Getting your bills paid: The persuasive power of a smiley face

Bills. We all get them and all businesses send them, so let’s look at what you can do to encourage on-time payment using the lessons of Behavioural Economics. After all, I’m sure you’ve got better things to do than chase late paying customers?


1. Use social norming to persuade

In the US a utility provider trialled a number of different strategies on utility bills to encourage a reduction in energy consumption. First they included a comparison of your usage to that of your neighbourhood. People who had above-average consumption felt shamed enough to reign in their consumption – good news! But those who had had below average consumption suddenly realised they could relax a bit, which saw their energy consumption rise toward the average. Bad news.

What was happening here? People are powerfully persuaded by what others are doing, both right and wrong. While this trial was effective in curbing the energy-hog behaviours, it didn’t work with the lighter-users.

So the utility provider went back to the drawing board. Realising the influential power of what others are doing, they tried another tactic. To the usage comparisons they added one small feature on the bills of the below-average energy users: a smiley face. Those who were using less energy than their neighbours were now being acknowledged for their positive efforts, and through this, persuaded to continue. Don’t underestimate the power of 🙂

When it comes to on-time bill payment, you can use the same logic. Imagine a bar graph in the corner of your bill which compared average days to finalise the account along the lines of the following:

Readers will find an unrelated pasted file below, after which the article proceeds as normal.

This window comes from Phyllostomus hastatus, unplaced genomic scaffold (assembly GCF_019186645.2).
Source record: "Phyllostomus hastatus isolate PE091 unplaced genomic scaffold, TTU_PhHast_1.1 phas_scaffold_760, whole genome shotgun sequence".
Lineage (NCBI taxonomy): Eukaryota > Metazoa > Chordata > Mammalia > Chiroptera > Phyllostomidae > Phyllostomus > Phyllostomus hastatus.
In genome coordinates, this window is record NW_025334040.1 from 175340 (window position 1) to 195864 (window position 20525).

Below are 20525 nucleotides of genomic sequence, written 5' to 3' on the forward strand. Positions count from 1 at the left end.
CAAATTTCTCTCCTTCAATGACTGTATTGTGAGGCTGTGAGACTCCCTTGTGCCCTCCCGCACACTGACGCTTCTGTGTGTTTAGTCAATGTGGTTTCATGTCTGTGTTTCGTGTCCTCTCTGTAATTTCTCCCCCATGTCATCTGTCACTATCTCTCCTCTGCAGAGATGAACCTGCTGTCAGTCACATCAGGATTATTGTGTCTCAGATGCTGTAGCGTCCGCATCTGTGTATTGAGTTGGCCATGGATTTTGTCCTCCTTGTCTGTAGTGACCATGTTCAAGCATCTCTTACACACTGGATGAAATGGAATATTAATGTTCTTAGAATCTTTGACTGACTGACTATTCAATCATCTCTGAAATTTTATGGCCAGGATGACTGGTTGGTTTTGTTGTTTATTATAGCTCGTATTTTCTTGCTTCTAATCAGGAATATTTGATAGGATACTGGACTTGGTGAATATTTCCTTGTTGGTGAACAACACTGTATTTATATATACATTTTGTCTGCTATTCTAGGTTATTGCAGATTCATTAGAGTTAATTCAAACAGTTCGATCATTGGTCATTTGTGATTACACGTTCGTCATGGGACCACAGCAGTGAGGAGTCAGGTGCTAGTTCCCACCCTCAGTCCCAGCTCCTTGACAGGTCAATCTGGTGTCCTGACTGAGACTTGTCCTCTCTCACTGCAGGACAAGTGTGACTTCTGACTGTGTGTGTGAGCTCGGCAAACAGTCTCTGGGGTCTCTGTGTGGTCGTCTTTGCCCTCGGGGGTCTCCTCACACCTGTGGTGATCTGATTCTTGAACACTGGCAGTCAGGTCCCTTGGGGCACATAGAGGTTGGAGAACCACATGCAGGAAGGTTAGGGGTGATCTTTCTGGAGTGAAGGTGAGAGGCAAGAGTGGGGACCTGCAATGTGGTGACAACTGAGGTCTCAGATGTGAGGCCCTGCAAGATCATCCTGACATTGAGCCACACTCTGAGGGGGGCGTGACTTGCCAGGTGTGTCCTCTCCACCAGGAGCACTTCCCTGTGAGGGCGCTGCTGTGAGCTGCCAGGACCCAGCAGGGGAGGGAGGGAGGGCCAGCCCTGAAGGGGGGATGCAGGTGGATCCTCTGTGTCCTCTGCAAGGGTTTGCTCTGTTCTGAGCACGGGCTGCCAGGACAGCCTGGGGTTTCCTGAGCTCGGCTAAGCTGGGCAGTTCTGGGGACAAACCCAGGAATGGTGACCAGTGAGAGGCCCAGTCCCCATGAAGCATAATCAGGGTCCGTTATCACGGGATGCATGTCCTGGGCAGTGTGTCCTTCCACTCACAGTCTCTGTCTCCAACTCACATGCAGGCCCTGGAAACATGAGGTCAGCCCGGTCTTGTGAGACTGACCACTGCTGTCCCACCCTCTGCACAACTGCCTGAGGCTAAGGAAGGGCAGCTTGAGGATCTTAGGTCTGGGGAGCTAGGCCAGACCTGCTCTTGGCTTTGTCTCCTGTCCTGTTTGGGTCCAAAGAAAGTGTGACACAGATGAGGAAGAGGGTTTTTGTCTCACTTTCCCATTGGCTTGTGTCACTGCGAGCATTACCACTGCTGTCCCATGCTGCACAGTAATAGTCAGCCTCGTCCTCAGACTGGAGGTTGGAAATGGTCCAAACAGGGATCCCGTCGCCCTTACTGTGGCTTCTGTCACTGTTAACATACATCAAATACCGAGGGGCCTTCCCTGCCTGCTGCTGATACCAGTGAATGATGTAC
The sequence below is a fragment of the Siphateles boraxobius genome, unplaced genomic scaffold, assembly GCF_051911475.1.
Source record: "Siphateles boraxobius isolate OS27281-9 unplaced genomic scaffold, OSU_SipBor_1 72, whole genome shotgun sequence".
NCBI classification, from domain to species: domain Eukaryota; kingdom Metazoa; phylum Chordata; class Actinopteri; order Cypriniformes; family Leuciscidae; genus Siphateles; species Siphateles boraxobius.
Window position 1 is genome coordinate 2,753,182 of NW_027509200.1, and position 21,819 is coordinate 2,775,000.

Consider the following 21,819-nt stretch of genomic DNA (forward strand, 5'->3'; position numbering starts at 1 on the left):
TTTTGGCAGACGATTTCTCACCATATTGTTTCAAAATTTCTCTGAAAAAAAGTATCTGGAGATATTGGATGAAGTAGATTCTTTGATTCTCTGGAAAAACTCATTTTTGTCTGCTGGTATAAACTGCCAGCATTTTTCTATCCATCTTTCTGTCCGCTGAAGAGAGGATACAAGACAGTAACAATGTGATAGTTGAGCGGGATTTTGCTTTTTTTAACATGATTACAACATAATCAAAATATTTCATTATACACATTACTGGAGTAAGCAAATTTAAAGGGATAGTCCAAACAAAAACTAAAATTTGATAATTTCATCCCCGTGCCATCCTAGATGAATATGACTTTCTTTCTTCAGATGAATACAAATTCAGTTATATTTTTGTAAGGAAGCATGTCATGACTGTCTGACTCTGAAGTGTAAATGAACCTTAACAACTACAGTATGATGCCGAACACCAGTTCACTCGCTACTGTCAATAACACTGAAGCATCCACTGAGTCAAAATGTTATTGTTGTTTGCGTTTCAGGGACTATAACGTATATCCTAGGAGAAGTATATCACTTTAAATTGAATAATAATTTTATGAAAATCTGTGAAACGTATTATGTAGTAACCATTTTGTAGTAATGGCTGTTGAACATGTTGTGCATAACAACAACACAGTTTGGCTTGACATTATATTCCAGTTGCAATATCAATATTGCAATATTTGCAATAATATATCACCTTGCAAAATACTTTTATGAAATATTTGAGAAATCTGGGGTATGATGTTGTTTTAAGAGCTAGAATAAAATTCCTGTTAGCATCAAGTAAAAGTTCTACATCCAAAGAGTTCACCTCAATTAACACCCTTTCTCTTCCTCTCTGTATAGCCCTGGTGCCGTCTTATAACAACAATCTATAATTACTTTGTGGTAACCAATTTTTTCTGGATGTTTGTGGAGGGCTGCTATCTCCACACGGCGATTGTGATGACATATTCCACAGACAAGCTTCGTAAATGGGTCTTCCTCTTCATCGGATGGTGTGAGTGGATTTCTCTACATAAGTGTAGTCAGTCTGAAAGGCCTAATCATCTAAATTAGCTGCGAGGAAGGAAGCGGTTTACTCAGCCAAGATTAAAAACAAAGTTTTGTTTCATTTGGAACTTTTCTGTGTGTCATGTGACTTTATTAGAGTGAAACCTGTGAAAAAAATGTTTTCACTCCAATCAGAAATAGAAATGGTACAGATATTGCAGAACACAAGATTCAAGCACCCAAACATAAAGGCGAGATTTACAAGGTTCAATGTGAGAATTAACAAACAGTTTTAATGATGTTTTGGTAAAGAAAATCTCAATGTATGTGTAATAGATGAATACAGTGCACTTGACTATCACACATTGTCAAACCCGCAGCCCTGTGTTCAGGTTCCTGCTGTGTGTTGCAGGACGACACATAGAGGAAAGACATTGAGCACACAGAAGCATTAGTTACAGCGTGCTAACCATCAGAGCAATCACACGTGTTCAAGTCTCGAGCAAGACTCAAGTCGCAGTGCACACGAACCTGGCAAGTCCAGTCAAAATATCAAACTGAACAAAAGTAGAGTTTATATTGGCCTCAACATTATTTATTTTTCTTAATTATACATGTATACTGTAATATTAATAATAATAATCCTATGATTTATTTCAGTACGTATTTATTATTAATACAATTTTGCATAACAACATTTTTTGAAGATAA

For notorious late payer XYZ Co this could help influence their behaviour towards the average.


On the other hand, so that early payer ABC Co doesn’t get sloppy, you would include a reinforcing smiley face on their account.


2. Use on-time payment discount rather than late payment penalty

The telecommunications provider I am with threatens a $15 penalty for late payment. My utilities provider on the other hand, offers me a 5% discount for paying on time.


Which do you think is more positively regarded by me as a customer? The on-time discount offer is a much more constructive method of persuading people to pay their bills by the due date, and this is thanks to the impact of loss aversion. In this case, it is painful to forgo the discount offered so I make sure I pay on time. If I don’t, I am to blame. In the late-fee example, I still may pay on time but that is because I hate the policy. If I get charged the fee, the company is to blame.

Make your bills work harder so you don’t have to

Chasing overdue bills is a time sucking, painful task for businesses. Using your billing paperwork to influence the bill payer will hopefully alleviate some of your pain. Happy billing.

Bri Williams runs People Patterns Pty Ltd, a consultancy specialising in the application of behavioural economics to everyday business issues. Bri is a presenter, consultant and author who you can find out more about at,[email protected] or by following @peoplepatterns. Bri’s book, “22 Minutes to a Better Business”, about how behavioural economics can help you tackle everyday business issues, is available through the Blurb bookstore.


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